The Linear Perspective, Compositions, and the Camera Obscura Debate
One thing that was peculiar to the paintings of Vermeer was his usage of the linear perspective. An uncommon feat for his era, one can often spot the punctures left by Johannes Vermeer in his attempts to lay down the baselines for his compositions using a pin and a thread. Hence, most of his paintings have a unique focal point.
As seen with the technical reconstruction of The Lady Standing at a Virginal (c.1662), we can easily deduce that Johannes Vermeer was the sole maestro when it came to his mise-en-scènes. Vermeer carefully warped the settings of his room to provide the illusion that it could be spacious or higher. In some cases, even deliberately made the paintings on his sets appear to hang at sharper angles. He played around with the sense of privacy – as though the viewer is invading in what may be a private and intimate event—with the help of objects placed carefully to obstruct the scene—a happenstance of mise-en-abyme. He did so with the help of curtains, overturned chairs, tables and pottery, and an occasional change of foreground details. Direct comparisons can be drawn by juxtaposing the above painting with The Art of Painting (c.1666) provided below.
Perhaps one of the most debated facts in Johannes Vermeer’s career was the use of a camera obscura. Art historians suggest the use of the same as being a tool in the construction of his famous compositions, aided by the drawing table.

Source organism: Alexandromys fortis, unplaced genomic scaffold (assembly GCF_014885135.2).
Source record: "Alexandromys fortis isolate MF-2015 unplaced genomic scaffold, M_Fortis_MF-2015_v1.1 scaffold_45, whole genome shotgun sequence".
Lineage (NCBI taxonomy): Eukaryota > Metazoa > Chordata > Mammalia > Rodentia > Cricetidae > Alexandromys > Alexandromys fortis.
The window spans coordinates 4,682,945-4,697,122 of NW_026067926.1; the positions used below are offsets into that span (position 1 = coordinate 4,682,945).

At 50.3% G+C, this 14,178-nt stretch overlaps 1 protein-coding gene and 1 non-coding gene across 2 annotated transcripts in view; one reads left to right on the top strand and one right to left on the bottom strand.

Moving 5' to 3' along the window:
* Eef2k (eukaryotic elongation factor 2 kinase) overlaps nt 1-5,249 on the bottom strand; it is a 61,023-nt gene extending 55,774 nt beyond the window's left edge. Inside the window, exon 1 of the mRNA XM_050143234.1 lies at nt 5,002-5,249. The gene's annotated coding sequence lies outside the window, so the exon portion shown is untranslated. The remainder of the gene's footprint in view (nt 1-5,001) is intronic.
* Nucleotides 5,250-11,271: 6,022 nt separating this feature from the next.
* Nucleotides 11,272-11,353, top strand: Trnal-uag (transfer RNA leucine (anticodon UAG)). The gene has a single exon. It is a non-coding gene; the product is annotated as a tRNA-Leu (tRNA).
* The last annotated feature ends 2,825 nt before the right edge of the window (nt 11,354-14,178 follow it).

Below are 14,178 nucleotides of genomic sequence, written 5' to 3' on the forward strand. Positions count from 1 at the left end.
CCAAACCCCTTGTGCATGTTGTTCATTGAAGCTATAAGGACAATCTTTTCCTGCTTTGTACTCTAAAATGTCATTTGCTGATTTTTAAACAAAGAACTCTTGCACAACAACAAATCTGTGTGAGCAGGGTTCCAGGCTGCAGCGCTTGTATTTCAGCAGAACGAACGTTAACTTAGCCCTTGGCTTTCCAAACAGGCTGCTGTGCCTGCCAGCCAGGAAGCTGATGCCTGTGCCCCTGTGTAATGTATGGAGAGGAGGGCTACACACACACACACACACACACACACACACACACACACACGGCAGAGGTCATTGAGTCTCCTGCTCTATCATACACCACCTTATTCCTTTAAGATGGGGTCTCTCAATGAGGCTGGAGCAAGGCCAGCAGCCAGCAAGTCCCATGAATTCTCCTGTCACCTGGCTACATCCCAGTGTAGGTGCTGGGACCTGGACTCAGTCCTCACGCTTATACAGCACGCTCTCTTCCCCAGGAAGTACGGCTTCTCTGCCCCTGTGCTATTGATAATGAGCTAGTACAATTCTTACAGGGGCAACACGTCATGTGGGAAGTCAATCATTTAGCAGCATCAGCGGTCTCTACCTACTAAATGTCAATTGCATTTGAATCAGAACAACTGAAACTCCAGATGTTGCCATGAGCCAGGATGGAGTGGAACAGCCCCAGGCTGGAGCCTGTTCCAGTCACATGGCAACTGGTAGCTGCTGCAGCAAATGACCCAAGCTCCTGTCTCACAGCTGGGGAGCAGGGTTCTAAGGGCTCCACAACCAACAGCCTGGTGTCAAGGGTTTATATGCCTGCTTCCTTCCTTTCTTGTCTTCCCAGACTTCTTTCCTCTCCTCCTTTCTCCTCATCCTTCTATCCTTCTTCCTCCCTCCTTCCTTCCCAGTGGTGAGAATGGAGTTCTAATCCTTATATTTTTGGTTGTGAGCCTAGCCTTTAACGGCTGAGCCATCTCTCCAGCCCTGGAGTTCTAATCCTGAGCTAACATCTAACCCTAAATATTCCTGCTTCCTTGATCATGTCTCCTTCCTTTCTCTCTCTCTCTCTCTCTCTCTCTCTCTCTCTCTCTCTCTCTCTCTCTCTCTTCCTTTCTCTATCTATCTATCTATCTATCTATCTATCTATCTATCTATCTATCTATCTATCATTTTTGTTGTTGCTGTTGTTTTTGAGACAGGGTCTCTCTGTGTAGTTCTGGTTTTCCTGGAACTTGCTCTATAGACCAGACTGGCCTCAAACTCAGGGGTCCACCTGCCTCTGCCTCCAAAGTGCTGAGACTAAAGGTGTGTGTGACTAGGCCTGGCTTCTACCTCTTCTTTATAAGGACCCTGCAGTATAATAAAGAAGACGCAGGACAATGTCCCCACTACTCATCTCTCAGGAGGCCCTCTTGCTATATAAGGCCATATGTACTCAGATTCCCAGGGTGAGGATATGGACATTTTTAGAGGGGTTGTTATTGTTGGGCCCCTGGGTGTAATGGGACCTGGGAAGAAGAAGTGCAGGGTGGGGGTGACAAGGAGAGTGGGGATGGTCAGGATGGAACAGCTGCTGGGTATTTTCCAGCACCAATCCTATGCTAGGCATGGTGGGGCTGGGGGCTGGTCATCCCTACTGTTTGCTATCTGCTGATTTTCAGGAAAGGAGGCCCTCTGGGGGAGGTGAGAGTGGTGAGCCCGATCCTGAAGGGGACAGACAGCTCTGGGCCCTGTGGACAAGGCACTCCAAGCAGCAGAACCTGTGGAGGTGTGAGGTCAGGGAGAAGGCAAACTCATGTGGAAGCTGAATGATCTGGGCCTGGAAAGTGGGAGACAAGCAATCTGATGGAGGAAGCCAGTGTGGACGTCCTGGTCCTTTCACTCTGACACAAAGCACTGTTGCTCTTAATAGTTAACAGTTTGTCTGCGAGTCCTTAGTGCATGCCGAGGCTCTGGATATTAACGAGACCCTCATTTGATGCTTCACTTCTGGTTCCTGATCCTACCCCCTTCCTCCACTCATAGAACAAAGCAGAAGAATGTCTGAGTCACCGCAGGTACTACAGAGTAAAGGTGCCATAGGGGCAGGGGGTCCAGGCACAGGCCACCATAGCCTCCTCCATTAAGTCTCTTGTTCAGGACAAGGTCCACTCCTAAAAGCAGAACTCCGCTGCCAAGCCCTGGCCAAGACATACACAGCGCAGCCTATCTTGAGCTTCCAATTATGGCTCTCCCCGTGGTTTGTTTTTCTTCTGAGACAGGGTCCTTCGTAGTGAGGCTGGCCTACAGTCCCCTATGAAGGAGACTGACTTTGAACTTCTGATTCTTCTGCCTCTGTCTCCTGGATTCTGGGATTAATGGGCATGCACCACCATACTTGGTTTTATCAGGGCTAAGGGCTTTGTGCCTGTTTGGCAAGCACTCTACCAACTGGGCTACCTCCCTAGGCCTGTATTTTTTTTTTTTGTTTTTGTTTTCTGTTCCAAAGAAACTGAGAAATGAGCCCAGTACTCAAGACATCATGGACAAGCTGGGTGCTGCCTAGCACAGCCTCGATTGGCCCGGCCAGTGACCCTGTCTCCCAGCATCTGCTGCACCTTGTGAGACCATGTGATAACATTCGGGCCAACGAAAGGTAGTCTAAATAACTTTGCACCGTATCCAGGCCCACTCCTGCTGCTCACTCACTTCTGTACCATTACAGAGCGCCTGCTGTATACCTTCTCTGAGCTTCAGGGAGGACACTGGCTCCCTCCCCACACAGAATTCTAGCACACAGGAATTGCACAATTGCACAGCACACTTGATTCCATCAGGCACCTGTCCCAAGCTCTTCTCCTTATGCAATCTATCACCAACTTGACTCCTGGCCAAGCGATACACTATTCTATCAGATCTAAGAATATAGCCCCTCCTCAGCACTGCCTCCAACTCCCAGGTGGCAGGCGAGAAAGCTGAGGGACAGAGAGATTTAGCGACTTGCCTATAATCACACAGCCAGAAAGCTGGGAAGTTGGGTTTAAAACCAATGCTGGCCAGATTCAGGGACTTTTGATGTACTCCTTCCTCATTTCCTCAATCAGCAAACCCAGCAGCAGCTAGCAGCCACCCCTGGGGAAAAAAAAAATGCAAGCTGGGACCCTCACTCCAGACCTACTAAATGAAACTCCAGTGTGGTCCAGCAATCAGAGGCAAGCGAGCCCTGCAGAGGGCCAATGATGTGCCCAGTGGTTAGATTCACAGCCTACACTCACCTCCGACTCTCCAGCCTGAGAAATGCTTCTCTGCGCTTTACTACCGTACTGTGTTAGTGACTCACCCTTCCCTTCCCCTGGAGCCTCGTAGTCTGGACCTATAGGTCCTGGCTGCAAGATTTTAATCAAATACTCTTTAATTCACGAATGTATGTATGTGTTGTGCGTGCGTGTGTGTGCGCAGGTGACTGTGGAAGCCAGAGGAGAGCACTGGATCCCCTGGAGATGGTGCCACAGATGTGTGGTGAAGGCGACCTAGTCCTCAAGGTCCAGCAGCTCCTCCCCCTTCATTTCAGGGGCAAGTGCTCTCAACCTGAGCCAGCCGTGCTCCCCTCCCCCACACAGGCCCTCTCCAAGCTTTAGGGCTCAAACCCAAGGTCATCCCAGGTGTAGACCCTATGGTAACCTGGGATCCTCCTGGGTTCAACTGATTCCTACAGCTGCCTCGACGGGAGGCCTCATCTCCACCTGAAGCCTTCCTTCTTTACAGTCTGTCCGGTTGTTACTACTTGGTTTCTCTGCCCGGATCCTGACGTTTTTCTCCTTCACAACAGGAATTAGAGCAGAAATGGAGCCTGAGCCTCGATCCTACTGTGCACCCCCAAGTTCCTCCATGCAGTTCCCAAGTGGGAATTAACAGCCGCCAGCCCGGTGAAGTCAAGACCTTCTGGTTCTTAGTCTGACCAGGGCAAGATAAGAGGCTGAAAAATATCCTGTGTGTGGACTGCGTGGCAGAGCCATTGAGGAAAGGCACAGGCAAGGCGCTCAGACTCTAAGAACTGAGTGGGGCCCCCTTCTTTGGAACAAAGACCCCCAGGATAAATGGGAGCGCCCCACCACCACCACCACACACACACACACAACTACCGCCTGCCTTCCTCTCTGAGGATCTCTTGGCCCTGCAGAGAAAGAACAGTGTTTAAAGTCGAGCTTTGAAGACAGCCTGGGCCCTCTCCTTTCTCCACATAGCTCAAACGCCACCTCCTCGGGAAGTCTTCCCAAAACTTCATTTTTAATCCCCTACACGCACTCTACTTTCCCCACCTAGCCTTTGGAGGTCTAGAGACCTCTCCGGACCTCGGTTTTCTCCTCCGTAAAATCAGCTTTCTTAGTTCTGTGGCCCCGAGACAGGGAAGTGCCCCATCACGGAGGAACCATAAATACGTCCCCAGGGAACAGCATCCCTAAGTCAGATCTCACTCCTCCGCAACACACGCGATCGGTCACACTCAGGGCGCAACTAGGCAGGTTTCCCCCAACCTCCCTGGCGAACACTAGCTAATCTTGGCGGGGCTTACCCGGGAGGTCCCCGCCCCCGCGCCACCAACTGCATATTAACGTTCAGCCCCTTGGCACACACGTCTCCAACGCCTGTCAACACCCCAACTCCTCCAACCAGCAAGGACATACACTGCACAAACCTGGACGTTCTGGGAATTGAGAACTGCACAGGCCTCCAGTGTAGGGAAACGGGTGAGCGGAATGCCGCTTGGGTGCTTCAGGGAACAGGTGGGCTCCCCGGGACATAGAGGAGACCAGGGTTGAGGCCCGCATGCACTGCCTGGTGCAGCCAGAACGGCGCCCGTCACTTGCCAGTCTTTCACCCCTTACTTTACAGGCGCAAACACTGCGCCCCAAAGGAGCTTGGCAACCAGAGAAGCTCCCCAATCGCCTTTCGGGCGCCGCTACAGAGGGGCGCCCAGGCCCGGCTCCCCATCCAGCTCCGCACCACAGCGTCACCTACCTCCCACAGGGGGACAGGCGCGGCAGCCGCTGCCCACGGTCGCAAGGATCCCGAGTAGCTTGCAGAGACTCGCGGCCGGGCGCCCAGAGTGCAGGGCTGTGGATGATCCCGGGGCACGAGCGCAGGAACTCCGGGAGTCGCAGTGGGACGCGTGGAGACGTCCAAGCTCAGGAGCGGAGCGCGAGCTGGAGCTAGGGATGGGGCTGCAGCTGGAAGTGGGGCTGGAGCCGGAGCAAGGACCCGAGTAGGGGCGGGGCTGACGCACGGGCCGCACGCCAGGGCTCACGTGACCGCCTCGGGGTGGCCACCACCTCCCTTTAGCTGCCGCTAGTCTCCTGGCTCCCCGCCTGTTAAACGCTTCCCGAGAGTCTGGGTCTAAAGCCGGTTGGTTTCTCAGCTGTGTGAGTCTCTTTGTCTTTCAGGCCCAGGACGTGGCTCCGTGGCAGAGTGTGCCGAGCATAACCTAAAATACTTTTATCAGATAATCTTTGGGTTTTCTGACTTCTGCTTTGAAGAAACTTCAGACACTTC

Johannes Vermeer’s tale goes on to show us that things of beauty can stem out of the darkest of times and though history can sometimes leave us as an afterthought, the potential of sheer mastery is enough to surpass all censorship. Johannes Vermeer never explicitly left behind a self-portrait (though many believe the figure on the left in The Procuress (c.1656) is him. Today, this man without a face evokes numerous feelings in the viewer and captivates them, making them question who his subjects could be? What is their story? What was Vermeer’s story?
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- Binstock, Benjamin (2017). Interiors and interiority in Vermeer: empiricism, subjectivity, modernism. School of History and Social Sciences, Cooper Union, New York, NY, USA (Published: 12 Jul 2017). Available at: <https://www.nature.com/articles/palcomms201768.pdf> [Accessed 1 July 2021].
- Janson, Jonathan | Essential Vermeer 3.0. Vermeer and the Art of Linear Perspective: How did Vermeer Create his Perspectives?. (Last updated: 2001-2021). Available at: <http://www.essentialvermeer.com/technique/perspective/vermeer-and-perspective.html> [Accessed 2 July 2021]
- Janson, Jonathan | Essential Vermeer 3.0. Reconstructions of Vermeer’s Rooms. (Last updated: 2001-2021). Available at: <http://www.essentialvermeer.com/vermeers_rooms.html> [Accessed 2 July 2021]
- Steadman, Philip (2001). Vermeer’s Camera. Extracts available at: <http://www.essentialvermeer.com/vermeers_rooms.html> [Accessed 2 July 2021]